Despite our best efforts, there might be times when a user tries to perform an unauthorized action, perhaps due to outdated permission data on the front end, and it's really important to handle these cases gracefully:

  • Prompting the User: If a user's action is denied, a user-friendly message can inform them of the denial reason.

  • Refreshing Permission Data: In some cases, you might choose to re-fetch the user's permissions if an authorization failure occurs to ensure the front end is in sync with the backend.

  • Redirecting: For more severe breaches, such as trying to access an admin-only section, you could redirect the user to a different page or even log them out.

For example, handling a 403 Forbidden response in a fetch call:

  .then(response => {
    if (response.status === 403) {
      alert('You do not have permission to access this data.');
      // Handle redirection or other responses here
    return response.json();
  .then(data => {
    // Handle data if fetched successfully

Navigating the Tricky Waters of Authorization

Authorization is not just about setting up a system but ensuring its continued reliability and integrity.

Even with the best initial setup, there are common pitfalls that developers can fall into, and keep in mind that knowing these and the best practices to counteract them can save a lot of future headaches.

Addressing Common Mistakes in Implementing Authorization

  • Overly Broad Permissions: Granting permissions that are too broad can expose more data than necessary, so always adopt the principle of least privilege—only give permissions that are strictly required for a task.

  • Hardcoding Roles and Permissions: It might be tempting to hardcode roles or permissions, especially in smaller applications, but as the application grows or requirements change, this can become a significant limitation.

  • Not Updating Permissions: Just as it's crucial to add permissions when introducing new features, it's equally important to remove or update permissions if a feature is deprecated.

Best Practices for Maintaining and Updating Authorization Logic

  • Regular Audits: Periodically review and audit your authorization logic and ensure that it aligns with the current requirements and that there are no security loopholes.

  • Use Middleware Effectively: In frameworks like Express.js, middleware offers a clean way to handle authorization, so remember to order middleware correctly, so authentication happens before authorization.

  • Stay Updated: Libraries and frameworks evolve, often addressing vulnerabilities or introducing more efficient methods, and with that in mind regularly update your tools and stay informed about changes.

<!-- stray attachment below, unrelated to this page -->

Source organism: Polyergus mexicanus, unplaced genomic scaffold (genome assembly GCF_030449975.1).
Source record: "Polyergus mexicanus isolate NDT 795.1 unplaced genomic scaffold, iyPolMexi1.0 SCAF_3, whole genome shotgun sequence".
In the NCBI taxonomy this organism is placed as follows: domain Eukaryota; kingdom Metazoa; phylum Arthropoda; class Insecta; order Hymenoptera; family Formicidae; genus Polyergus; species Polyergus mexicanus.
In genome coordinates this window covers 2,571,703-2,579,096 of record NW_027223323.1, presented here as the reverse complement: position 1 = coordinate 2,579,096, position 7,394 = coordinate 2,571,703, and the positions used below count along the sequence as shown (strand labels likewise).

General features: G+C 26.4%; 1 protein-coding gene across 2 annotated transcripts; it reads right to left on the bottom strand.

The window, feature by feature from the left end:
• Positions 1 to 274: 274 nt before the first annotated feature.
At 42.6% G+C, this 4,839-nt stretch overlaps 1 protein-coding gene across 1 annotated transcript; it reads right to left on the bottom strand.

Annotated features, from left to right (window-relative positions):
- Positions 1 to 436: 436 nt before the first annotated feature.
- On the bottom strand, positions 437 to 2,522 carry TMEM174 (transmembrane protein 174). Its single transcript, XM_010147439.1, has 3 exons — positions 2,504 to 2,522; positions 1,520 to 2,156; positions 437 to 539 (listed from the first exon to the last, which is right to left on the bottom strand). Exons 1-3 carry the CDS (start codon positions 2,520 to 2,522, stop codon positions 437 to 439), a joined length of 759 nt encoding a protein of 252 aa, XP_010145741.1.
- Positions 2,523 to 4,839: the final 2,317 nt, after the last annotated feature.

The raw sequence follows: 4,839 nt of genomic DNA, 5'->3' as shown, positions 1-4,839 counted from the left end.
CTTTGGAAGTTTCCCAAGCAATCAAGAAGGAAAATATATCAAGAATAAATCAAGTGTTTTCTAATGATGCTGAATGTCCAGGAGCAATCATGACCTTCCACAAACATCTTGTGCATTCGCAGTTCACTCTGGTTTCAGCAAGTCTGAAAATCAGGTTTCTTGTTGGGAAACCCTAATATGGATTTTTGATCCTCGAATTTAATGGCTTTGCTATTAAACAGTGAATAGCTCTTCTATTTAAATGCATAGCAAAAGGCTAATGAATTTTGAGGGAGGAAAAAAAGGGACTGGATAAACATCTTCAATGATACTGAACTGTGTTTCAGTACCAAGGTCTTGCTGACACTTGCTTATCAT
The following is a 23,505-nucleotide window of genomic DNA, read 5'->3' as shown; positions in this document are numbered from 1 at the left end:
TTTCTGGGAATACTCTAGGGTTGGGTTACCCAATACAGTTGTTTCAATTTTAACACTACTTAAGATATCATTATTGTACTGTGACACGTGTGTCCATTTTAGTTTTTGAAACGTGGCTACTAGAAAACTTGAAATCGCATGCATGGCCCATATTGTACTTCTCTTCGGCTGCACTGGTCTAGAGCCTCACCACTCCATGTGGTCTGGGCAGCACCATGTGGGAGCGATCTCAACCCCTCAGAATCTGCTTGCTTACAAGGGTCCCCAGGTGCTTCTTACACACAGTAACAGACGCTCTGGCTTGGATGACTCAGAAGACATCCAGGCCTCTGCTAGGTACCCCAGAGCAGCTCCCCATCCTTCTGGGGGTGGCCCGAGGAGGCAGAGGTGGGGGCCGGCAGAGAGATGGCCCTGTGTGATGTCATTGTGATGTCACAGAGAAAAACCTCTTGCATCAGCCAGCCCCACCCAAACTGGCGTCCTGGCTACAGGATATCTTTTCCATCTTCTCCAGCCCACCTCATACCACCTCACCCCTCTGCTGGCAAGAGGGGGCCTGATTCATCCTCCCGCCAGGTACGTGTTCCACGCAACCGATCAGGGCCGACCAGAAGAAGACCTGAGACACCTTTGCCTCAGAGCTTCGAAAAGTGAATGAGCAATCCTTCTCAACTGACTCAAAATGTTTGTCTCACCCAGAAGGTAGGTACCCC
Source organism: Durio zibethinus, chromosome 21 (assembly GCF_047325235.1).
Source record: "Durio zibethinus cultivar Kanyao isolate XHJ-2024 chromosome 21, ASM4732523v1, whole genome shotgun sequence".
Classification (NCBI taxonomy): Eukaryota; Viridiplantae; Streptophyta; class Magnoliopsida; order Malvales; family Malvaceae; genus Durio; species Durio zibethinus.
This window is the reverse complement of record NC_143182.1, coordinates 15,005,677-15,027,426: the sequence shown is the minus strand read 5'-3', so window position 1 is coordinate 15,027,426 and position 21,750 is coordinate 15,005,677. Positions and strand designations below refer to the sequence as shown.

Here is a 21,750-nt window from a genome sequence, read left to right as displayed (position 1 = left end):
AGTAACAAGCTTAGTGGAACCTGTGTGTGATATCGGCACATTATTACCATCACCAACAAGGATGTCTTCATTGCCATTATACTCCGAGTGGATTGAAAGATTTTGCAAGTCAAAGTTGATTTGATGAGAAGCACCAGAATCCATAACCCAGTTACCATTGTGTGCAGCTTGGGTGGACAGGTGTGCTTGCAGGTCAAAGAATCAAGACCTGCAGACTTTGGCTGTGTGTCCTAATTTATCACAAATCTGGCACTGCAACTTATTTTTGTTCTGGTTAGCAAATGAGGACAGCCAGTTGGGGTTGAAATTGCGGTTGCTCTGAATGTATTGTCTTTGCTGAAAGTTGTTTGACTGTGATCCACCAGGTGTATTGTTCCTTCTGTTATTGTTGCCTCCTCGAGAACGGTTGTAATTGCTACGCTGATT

// Avoid hardcoding roles directly in your code
const isAdmin = (user) => user.role === 'admin'; // Not recommended

// Instead, consider using a configuration or a database to manage roles and permissions
const rolesConfig = {
  admin: {
    canDelete: true,
    canEdit: true,
    // ... other permissions
  // ... other roles

const canUserEdit = (user) => rolesConfig[user.role]?.canEdit;

Security Considerations Specifically Related to Authorization

  • Session Hijacking: Ensure that session management is secure because an attacker with access to a user's session can bypass authorization checks.

  • Permission Escalation: Be wary of endpoints that can change a user's permissions, and these need to be highly secure to prevent unauthorized role escalation.

  • Feedback Loop: Be cautious about the feedback you provide to unauthorized users, so telling an unauthorized user explicitly why they can't access something might give away more information than you intend.

Conclusion: Staying Vigilant in a Changing Landscape

Authorization, while technical, is fundamentally about trust, trusting users with access to resources, and trusting systems to regulate that access effectively.

As developers, our role isn't just to implement these systems. We must ensure they adapt, scale, and remain resilient regarding evolving challenges.

When your application grows, always prioritize revisiting and refining your authorization strategies. The digital realm is fluid, with emerging technologies and changing user behaviors. So, stay proactive, and informed. Always put security first, and you will grant a safer and smoother experience for all your users.

Always remember these two words in the web security and access control worlds: vigilance and evolution.


The leader in client-side Web security. With Jscrambler, JavaScript applications become self-defensive and capable of detecting and blocking client-side attacks like Magecart.